Find the Good and Praise It
Photograph by Mary Van Denend
Her name was Samira, Samira Salih al-Nuaimi. She was a courageous human rights lawyer who worked on behalf of political detainees and poor families in her home city of Mosul in Iraq. She came from a prominent family and had a popular Facebook page where her commentary was widely read, even by Muslim clerics who supported her. But she dared to openly criticize the destruction of ancient, historic landmarks and religious shrines in Mosul — a “crime”she paid for with her life. One day masked ISIS rebels kidnapped her from her home, tried her for apostasy, and five days later publicly executed her. She was the mother of three children, who along with her husband have fled and gone into hiding. If you search her name online you’ll see a serene woman in a dark blue robe with kind, intelligent eyes and an otherworldly radiance. She could be a medieval saint.
I stood in my peaceful Oregon kitchen in late September trying to make supper, but instead I was slamming drawers and cursing under my breath at the men who did this. I had just learned of her tragic death hours before. There would be more bad news that week: Ebola cases by the thousands in West Africa, gruesome beheadings, and another fatal school shooting in a neighboring state. The gunman was a well-liked freshman prom king. I know people who don’t own a computer or smart phone, never pick up a newspaper, and only watch The Weather Channel and Home & Garden TV. Some of them are my relatives. Though I wouldn’t choose this level of intentional ignorance, I understand why they do. Some days the news is unbearable. The whole world seems awash in misery and rampant with evil.
Like it or not, I have been fine-tuned since childhood to feel the weight of the world’s woes more than most, perhaps like you who read the Art House America Blog (or write for it). Luci Shaw calls it the poet’s curse, this heightened sensitivity to life’s joys and sorrows. We can’t not feel what we feel. I couldn’t agree more and yet the nagging question for me comes down to this: how do we find the good and praise it in the midst of so much suffering? How do we flesh out our callings with lives of deep joy and courage? These questions haunt me year after year. I can’t promise much in the way of satisfying answers, only glimmers, a semblance of peace.
Every time I paint a room in my house or gather brilliant leaves on a walk or make a meal with fresh ingredients and serve it to people I love, I am celebrating beauty. Every time I browse a bookstore lined with “the sacrament of print” (to borrow a phrase from Gregory Wolfe), I am celebrating beauty. Every time I read stories to my grandchildren, I am celebrating beauty — not only the shapeliness of books themselves but the imagination of young, curious minds.
Yesterday I created a slender tower of children’s books in the upstairs hallway by moving a few shelves around and gathering my collection in one spot, at accessible levels for an 8-year-old, 5-year-old, and 3-year-old. Even the baby, who’s not quite one year old, has her own niche of books. My tower fits smartly in its small corner near the rooms where they stay when they visit. There was nothing profound or political in my action, but it felt meaningful just the same, a little enclave of beauty for little people.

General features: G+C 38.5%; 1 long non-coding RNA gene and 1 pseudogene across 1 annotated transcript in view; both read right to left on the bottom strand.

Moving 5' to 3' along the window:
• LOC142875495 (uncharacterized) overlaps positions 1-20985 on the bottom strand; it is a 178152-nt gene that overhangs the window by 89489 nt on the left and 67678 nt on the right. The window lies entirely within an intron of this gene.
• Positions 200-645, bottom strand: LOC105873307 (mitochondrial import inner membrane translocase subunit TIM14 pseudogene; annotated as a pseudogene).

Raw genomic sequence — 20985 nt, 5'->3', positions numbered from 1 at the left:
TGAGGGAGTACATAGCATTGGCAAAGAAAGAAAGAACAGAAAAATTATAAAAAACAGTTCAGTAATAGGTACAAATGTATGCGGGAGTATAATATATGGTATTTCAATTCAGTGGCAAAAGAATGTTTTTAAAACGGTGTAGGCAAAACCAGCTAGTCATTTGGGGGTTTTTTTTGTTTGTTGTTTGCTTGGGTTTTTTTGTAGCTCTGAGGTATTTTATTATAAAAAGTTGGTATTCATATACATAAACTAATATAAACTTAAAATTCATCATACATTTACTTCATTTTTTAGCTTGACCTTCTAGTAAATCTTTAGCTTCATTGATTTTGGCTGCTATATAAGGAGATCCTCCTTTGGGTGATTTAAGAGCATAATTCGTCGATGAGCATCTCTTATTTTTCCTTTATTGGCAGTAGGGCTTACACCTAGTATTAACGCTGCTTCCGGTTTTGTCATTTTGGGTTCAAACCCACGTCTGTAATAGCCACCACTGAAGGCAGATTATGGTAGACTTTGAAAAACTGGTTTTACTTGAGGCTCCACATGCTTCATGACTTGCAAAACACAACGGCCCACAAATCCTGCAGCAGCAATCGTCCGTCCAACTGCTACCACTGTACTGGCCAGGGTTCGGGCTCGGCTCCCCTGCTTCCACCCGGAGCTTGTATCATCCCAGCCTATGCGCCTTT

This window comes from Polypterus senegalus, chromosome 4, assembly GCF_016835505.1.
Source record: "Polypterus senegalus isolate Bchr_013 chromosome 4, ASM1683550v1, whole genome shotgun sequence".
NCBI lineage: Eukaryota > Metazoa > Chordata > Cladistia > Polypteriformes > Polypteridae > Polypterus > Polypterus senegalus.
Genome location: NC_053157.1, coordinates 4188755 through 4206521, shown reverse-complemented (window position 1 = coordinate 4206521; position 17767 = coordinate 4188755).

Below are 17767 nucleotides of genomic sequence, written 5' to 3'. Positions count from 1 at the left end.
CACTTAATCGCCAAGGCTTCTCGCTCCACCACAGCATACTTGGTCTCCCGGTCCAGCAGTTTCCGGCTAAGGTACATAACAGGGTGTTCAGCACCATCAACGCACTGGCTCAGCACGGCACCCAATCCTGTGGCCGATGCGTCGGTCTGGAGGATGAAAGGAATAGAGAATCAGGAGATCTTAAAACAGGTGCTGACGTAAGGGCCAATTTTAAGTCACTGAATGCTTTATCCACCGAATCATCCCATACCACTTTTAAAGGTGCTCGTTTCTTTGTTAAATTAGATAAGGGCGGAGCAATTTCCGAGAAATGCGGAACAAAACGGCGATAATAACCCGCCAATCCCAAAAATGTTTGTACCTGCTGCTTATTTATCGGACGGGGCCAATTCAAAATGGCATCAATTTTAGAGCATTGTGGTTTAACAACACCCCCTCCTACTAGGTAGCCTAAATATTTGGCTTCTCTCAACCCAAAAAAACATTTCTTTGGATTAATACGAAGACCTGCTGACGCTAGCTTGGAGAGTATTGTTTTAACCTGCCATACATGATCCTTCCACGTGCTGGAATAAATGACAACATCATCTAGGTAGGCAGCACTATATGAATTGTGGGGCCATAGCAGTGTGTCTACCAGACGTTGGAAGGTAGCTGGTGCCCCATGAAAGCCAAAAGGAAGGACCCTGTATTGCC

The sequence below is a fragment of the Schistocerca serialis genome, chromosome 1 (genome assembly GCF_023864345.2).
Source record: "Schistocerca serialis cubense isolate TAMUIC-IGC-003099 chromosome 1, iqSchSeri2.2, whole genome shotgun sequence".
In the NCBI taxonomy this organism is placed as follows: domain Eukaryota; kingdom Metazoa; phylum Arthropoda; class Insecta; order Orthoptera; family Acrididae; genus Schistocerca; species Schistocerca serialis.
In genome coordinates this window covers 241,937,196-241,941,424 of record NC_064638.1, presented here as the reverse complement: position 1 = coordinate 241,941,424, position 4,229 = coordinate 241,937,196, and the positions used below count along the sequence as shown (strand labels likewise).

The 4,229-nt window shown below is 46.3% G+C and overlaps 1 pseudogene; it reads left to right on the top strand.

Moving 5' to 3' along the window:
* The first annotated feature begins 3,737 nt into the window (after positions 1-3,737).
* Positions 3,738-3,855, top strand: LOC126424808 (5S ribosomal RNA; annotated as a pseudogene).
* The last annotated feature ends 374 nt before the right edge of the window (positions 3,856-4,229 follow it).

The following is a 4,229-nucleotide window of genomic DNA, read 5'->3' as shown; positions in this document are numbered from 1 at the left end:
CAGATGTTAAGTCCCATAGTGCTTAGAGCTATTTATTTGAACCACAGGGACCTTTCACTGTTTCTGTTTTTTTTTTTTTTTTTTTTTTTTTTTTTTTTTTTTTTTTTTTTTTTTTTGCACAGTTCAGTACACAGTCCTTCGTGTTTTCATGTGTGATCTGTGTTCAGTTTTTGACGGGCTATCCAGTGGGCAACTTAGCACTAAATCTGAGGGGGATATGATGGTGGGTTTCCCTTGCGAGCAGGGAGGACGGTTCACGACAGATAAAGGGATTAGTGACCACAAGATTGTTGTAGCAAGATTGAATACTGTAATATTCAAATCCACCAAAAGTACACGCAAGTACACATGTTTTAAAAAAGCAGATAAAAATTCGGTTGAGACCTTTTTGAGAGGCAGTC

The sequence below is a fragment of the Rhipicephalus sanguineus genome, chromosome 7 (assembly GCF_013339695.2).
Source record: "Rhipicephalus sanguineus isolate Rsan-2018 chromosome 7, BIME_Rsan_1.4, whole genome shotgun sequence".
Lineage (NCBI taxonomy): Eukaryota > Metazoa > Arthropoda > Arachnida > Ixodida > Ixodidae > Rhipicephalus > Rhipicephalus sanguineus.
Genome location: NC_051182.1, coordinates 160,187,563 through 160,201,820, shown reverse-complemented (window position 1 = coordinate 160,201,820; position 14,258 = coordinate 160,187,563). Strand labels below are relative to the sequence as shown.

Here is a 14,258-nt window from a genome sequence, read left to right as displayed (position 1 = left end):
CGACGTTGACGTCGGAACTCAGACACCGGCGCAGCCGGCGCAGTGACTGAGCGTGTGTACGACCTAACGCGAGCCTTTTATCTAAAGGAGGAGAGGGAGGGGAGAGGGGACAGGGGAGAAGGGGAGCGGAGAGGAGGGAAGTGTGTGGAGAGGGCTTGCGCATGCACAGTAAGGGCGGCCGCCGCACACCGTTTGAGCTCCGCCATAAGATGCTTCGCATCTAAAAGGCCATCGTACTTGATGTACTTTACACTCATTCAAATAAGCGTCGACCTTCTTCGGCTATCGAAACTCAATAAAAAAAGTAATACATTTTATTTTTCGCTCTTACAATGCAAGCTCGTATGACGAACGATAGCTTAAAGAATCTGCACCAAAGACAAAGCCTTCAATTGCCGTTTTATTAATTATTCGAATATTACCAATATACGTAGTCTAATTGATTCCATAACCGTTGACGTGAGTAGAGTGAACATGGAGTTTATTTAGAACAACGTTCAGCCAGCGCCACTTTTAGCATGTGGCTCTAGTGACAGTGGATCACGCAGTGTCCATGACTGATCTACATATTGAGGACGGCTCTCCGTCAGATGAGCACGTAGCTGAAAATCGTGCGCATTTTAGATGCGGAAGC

Often we assign beauty a minor role. We dismiss it as fluff, like ribbons on a package or calligraphy on a page. It’s the content that counts, we say; it’s the words that matter. True, but even small efforts at making beauty lay claim to another inch of territory we won’t surrender to those who would trample all we regard as worth preserving in the world: education, civil rights, religious liberty, gender dignity. I am sure they matter to God. Kathleen Norris, in her wise little book The Quotidian Mysteries, reminds us that we honor the One who cares for us by the simple routine of caring for things, like laundry. Washing, drying, folding— these acts of domestic tedium, find a way to create order from chaos and beauty from disarray.
Her now iconic words resonate across the globe like a bell we might keep on ringing until we believe it: “All shall be well, and all shall be well, and all manner of thing shall be well.” Julian of Norwich, the 14th-century English anchorite, lived in an age not so different from our own. She too experienced brutality and the scourge of Black Death, innocent lives cut short by warfare, disease, and poverty. Yet in her mysterious waking visions, her ”Revelations of Love” as she called them, the world was whole and put right again, resting like a small brown walnut in the very hand of God. I take comfort in her words on those days when nothing seems well about my own violent century. Dame Julian reminds me that every time I worship within any holy community, I am using my voice to bear witness. Every time I recite The Lord’s Prayer or sing the liturgy, I am bearing witness. Every time I sing at all or write a poem, I am bearing witness.